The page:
THE TWO SHEDS REVIEW by Julian Radbourne – now in it’s 10th year!
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If, while watching Kane defeat Rey Mysterio at WWE’s Money in the Bank someone told you that the new champion was pivotal to the development of mixed martial arts in Japan in the 20th century you’d probably call them crazy.
Ultimate Fighting Legends is a documentary in which noted martial artist Hisao Maki discusses the ten fights he believes shaped the martial arts from the end of World War II through to 1999.
Originally released in 2000, Maki choose matches from a number of disciplines. Although the majority of these fights mainly involve people who have made their name in the professional wrestling industry.
At a time when the kayfabe manual was being torn up and thrown away, these fights are discussed as if they were legitimate contests. The phrase “worked shoot” never comes into play here.
Beginning with the infamous Antonio Inoki/Muhammad Ali fight in 1978, Maki picks out the strong points of his ten chosen fights, putting over these points extremely well.
There are highlights from a variety of contests, including a women’s boxing match putting Sugar Miyaki against Tomomi Dan in 1996, and an appearance from legendary American kickboxer Benny “The Jet” Urquidez.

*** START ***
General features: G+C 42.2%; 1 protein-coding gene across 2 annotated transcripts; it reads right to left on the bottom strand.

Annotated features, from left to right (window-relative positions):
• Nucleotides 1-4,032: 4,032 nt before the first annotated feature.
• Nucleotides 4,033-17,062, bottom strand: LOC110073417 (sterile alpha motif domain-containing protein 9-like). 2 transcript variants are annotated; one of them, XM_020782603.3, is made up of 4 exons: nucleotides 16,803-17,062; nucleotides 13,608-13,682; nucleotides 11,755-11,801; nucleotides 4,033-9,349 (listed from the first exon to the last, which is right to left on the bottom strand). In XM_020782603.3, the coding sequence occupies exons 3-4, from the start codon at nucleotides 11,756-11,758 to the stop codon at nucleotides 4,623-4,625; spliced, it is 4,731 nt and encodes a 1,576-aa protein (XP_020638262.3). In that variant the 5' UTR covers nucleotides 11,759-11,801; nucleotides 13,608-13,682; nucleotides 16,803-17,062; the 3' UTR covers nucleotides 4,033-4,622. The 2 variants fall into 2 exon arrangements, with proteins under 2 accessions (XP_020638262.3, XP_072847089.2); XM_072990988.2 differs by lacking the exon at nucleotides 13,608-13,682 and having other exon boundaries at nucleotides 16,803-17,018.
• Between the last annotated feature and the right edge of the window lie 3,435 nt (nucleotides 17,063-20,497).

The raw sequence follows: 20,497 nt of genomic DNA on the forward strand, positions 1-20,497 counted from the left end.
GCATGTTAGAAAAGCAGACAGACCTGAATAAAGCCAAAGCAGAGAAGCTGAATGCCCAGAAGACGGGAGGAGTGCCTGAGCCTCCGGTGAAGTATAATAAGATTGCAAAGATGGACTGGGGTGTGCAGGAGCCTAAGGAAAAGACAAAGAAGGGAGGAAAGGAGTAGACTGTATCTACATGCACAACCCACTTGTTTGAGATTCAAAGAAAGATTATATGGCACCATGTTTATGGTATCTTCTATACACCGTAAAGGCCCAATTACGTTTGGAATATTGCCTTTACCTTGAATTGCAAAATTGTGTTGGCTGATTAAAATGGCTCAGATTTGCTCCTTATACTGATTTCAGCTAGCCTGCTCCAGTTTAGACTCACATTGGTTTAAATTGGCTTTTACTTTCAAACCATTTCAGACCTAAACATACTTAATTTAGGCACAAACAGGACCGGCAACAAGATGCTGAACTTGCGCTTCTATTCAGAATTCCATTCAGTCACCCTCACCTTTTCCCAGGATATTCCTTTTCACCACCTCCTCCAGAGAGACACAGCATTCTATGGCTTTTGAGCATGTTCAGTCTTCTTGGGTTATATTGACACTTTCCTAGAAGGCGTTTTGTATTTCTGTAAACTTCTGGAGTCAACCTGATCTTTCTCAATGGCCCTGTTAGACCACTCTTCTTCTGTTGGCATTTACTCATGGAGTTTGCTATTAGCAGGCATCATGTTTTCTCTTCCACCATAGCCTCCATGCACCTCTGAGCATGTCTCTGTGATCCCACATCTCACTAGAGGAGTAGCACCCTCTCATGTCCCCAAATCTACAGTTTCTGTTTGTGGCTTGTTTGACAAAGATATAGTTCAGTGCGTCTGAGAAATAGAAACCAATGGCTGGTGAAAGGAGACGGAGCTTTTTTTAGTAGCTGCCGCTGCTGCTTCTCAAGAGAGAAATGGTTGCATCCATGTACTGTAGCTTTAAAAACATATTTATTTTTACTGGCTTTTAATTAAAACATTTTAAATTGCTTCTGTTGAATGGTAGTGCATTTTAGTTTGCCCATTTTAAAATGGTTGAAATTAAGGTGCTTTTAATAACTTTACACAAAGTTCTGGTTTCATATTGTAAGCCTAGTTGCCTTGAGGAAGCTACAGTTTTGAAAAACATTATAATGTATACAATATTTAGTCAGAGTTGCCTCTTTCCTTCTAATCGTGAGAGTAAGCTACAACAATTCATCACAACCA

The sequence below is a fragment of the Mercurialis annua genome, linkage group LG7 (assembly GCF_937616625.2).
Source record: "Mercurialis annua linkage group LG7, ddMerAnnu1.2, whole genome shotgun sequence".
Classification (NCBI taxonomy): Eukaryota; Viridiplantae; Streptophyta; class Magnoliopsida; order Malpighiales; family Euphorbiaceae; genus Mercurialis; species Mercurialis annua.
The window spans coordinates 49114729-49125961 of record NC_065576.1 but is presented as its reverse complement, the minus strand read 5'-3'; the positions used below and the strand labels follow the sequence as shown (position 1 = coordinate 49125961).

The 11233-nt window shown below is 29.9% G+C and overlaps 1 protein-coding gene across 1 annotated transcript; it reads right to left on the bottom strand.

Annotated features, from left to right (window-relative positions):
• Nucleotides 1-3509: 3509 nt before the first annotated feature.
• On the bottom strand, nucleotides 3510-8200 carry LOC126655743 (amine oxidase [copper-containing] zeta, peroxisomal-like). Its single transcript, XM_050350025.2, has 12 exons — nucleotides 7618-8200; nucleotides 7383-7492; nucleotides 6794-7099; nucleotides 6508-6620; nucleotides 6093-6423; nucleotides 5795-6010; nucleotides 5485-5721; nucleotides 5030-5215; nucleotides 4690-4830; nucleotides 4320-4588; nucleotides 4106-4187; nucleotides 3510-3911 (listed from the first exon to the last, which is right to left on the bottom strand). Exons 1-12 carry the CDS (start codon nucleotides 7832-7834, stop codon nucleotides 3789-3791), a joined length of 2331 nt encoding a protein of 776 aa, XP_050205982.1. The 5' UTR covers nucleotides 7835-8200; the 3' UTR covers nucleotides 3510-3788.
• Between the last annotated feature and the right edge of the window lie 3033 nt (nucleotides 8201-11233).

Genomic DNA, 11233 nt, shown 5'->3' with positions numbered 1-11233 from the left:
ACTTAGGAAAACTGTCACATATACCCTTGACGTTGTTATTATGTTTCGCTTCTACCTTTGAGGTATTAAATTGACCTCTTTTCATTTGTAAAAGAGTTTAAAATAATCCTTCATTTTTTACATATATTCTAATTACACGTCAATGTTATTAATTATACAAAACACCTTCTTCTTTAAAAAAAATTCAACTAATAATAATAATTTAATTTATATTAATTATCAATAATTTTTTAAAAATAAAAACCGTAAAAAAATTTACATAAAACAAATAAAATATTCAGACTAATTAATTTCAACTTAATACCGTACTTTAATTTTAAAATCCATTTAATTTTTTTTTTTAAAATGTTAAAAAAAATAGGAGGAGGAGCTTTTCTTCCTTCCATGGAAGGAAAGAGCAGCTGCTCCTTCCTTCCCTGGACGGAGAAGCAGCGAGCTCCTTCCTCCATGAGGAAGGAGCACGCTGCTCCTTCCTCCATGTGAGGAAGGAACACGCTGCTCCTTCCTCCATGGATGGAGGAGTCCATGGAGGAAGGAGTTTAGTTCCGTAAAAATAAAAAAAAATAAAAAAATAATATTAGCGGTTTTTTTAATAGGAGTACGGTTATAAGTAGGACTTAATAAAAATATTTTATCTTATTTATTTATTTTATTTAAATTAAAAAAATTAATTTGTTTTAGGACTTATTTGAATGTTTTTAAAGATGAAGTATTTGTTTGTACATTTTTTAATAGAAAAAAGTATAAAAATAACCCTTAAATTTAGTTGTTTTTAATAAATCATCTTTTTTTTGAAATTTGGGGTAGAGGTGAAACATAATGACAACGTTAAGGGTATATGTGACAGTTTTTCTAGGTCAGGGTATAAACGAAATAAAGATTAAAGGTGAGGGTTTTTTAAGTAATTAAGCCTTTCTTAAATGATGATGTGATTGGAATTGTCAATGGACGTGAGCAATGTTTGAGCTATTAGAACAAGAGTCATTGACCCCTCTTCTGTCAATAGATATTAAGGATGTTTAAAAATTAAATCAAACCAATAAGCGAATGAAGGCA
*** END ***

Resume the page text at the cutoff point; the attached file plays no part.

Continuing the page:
But the majority of the fights have a professional wrestling link. There’s a tag-team match featuring four Tiger Masks, a UWF fight between Satoru Sayama and Yoshiaki Fujiwara, as well as a match which, Maki says, began the famed Frontier Martial Arts Wrestling promotion, Atsushi Onita versus Masashi Aoyagi.
As for WWE’s new World Champion, Glen Jacobs is featured in a shoot-style contest against Koji Kitao from 1996, a year before he became the Big Red Machine.
The final part of the documentary centres on the 1980 fight between Antonio Inoki and Willie Williams, a wild professional wrestling versus karate affair that almost cause a riot by the looks of things.
There’s some great footage from all the fights, sadly only in highlight form, but you still get the feelings that Maki is trying to convey.
So in all, this would probably appeal to professional wrestling and mixed martial arts fans alike. It’s a nice little peace of history, if somewhat quaint by today’s standards, considering the way we view professional wrestling now.
Be warned though, if you buy this because of the packaging you may be a little disappointed. It makes mention of the likes of Hulk Hogan and Mike Tyson, but neither are mentioned in the film. It also says that the documentary lasts just under two hours. It doesn’t, clocking in at about fifty-five minutes.
But this is enjoyable nonetheless, and a nice slice of Japanese combat sports history that is easily available from the likes of Amazon.
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